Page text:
Canada consists of 10 provinces and three territories. Much like other popular Canadian provinces — including Alberta, Saskatchewan and British Columbia (BC) — its easternmost Newfoundland & Labrador province is also in the middle of booming energy and resources. And, this is challenging its capability to provide the required skilled workers to complete their planned ventures.
In several cases, the existing population of this Canadian province, is either too aged, lacking in the required skills, or has moved on to some other region of the country, such as Alberta, to work as project managers, engineers, etc.
There are some major projects which include:
- Pursue latest discoveries offshore by US-based Chevron Corp and Norway’s Statoil ASA.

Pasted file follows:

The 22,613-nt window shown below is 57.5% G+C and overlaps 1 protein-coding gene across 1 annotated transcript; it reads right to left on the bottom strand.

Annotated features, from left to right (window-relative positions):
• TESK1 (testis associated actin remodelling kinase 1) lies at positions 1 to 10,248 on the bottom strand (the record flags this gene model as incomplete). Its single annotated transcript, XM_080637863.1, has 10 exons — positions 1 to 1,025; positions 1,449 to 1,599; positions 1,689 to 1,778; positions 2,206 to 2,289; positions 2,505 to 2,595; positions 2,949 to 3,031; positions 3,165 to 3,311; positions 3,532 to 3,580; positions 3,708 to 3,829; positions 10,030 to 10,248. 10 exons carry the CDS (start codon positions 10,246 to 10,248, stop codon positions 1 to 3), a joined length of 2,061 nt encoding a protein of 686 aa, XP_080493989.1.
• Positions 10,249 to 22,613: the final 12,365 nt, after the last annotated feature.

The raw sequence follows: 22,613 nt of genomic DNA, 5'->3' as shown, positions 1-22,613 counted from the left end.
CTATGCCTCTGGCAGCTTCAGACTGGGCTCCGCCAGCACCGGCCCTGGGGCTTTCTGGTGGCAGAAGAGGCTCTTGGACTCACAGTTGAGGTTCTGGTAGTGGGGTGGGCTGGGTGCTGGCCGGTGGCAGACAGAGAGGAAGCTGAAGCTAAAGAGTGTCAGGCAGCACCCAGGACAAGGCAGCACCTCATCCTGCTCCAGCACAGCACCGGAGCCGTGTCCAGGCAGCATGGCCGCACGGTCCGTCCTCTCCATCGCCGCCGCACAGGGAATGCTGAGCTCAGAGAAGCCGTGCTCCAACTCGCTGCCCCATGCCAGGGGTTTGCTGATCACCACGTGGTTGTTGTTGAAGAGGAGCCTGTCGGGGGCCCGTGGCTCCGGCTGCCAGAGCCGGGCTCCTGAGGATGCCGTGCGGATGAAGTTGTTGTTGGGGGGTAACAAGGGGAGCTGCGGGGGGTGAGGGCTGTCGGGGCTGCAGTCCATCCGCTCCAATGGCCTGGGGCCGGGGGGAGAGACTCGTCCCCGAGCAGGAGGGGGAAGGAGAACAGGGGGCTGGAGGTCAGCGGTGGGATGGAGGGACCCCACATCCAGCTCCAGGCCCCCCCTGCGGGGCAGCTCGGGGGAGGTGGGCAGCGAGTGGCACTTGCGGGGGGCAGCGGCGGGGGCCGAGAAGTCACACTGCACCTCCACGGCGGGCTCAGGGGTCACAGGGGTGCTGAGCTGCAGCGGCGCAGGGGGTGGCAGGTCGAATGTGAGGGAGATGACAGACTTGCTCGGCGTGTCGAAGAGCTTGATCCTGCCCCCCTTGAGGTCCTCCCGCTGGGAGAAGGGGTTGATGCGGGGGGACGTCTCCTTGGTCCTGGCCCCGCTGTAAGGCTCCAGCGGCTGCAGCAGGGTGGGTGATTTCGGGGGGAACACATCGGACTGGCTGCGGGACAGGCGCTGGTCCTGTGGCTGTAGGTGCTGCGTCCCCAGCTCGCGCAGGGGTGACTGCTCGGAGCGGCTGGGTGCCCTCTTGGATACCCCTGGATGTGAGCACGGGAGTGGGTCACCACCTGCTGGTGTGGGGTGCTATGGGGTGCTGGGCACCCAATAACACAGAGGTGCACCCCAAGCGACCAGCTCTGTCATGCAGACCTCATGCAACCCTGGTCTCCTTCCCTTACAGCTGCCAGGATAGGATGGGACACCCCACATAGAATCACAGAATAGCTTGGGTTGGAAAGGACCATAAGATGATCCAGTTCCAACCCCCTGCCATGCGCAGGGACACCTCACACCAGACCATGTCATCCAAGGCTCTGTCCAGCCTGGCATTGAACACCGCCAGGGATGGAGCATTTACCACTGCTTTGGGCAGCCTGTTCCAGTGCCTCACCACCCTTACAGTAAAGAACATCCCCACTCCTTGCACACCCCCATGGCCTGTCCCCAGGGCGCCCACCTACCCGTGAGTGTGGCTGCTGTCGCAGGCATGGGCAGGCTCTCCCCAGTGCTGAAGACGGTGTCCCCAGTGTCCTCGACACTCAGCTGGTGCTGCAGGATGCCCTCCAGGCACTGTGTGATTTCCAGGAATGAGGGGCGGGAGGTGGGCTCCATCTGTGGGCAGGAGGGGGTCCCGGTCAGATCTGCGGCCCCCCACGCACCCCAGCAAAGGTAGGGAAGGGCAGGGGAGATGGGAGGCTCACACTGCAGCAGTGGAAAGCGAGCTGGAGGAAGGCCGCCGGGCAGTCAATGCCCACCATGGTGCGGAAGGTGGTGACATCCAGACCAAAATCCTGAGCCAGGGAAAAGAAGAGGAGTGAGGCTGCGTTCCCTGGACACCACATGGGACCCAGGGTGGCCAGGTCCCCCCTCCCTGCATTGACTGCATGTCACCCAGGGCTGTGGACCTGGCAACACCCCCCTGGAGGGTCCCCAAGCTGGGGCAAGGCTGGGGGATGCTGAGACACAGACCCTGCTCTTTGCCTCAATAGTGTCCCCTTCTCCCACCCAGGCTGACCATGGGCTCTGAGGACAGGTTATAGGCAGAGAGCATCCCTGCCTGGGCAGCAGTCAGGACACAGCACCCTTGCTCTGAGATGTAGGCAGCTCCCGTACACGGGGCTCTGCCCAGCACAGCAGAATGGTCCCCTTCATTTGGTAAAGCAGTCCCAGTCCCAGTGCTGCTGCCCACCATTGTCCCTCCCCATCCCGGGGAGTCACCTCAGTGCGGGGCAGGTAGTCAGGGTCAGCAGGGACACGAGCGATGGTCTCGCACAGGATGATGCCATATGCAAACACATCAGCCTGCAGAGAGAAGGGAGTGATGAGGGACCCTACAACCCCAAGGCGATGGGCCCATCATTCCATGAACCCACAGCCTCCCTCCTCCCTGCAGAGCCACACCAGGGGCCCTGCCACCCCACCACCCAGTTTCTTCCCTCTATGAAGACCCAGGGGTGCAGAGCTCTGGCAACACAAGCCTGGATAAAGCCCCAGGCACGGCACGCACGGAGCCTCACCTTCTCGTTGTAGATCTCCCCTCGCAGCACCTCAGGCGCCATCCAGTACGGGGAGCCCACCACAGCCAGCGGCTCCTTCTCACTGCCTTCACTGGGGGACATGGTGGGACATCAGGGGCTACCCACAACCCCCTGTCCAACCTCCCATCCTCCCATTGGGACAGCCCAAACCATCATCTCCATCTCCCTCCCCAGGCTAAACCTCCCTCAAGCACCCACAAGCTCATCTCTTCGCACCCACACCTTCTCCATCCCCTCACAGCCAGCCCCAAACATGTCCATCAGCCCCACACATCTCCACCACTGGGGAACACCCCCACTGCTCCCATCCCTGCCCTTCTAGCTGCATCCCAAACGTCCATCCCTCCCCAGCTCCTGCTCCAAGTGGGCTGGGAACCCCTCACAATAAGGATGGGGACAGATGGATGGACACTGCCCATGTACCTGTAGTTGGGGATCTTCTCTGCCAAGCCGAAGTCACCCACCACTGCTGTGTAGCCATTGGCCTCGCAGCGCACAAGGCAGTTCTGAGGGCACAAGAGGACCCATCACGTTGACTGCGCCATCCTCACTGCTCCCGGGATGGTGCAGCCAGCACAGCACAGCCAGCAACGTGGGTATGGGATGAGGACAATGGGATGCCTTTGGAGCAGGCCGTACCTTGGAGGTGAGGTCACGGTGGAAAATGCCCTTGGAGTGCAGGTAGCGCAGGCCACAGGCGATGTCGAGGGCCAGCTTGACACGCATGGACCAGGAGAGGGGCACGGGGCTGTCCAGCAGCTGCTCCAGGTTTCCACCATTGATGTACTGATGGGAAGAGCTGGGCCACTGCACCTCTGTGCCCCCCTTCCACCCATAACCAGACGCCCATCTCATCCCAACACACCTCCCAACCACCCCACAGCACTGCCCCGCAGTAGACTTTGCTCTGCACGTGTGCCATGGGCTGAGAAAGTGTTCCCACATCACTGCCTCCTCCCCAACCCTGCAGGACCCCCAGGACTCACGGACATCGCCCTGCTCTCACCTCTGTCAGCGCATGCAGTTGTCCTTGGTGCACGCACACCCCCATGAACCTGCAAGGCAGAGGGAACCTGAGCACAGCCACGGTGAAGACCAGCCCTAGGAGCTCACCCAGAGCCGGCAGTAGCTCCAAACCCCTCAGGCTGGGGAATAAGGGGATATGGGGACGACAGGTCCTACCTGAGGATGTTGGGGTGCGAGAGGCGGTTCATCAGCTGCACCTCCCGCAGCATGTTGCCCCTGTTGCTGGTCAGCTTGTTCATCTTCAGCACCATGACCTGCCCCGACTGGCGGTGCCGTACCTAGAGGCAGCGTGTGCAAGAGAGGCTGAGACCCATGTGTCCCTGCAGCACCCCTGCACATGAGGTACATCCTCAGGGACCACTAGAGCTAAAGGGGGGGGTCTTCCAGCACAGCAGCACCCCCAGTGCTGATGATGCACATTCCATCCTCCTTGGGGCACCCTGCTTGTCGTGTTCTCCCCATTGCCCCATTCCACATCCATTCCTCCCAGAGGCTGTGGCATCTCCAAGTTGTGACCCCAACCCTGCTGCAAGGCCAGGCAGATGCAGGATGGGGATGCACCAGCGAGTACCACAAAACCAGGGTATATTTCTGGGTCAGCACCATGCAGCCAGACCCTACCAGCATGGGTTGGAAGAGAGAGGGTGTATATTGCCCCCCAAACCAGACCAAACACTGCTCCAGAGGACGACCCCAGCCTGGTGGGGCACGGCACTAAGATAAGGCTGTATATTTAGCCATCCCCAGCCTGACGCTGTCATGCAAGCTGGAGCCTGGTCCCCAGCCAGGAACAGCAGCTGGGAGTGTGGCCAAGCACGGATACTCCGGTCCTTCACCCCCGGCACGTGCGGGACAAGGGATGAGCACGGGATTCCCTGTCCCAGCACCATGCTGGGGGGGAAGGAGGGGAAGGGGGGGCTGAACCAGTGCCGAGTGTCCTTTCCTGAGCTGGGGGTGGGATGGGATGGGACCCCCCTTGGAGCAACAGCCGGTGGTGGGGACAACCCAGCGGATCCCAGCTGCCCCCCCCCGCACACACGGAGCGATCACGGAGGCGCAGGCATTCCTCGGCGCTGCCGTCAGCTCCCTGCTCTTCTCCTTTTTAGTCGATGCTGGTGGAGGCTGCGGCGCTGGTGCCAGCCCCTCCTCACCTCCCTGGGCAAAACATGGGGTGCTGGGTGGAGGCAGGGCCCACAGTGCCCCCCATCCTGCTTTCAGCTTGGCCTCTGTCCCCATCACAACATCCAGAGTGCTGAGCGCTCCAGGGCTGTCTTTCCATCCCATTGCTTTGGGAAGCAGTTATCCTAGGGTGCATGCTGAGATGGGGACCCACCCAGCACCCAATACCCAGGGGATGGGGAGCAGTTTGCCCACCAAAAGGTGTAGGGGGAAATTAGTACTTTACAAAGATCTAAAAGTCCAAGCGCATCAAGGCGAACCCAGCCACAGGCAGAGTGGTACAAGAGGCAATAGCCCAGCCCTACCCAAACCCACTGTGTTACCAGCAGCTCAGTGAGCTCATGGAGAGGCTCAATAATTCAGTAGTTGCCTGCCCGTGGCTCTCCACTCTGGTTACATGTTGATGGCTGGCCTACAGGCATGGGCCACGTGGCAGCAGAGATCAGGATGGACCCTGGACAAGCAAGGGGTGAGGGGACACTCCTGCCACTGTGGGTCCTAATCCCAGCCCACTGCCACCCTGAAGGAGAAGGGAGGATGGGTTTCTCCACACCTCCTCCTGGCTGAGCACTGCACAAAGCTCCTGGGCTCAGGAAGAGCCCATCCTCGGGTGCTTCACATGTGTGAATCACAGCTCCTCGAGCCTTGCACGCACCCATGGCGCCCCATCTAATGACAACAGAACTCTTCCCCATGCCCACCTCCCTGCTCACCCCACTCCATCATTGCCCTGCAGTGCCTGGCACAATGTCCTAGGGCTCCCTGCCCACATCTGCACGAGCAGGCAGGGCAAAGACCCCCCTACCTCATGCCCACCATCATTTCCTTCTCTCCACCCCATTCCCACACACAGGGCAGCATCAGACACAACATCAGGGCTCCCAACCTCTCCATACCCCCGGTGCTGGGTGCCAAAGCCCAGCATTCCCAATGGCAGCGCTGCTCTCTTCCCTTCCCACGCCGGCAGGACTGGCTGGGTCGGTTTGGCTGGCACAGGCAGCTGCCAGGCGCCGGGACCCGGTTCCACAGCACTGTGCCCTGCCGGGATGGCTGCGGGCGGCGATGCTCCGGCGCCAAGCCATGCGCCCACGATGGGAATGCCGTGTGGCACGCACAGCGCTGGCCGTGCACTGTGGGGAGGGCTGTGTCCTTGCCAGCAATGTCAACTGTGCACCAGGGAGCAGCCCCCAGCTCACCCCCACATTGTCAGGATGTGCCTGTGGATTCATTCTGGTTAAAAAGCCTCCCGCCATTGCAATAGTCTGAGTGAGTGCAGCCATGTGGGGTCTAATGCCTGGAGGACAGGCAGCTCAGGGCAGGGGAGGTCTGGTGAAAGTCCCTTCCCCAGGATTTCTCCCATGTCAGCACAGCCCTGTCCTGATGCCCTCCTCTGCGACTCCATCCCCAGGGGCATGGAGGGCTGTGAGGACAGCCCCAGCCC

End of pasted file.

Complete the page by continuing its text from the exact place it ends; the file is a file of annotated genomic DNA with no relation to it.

- Building the Exxon Mobil Corp, a new platform of production for the current offshore development, with the work of associated fabrication in St. John’s and across the province.
- The provincially-own work of Nalcor Energy Corp on the Muskrat hydro project in Labrador.
- A large number of mining projects which include western Labrador’s iron ore.
According to a recent report, employers often look for overseas immigrants to fulfill their need of skilled workers in the province. However, to attract overseas skilled workers to fulfill the skilled shortages in the province, the government needs to improve its immigration policy.
Saskatchewan requires skilled workers and so does Alberta. The said report also says that from the early 1980’s to 2007, the Newfoundland & Labrador population went down by about 75,000 or 13%, as a large number of these young people are looking for opportunities in the Alberta oil sector.
It is expected that immigrant workers from other overseas nations will be helpful in filling the skills gap in Newfoundland & Labrador, along with other Canadian provinces, facing similar commodity booms, demographics, and a mismatch of native workforce.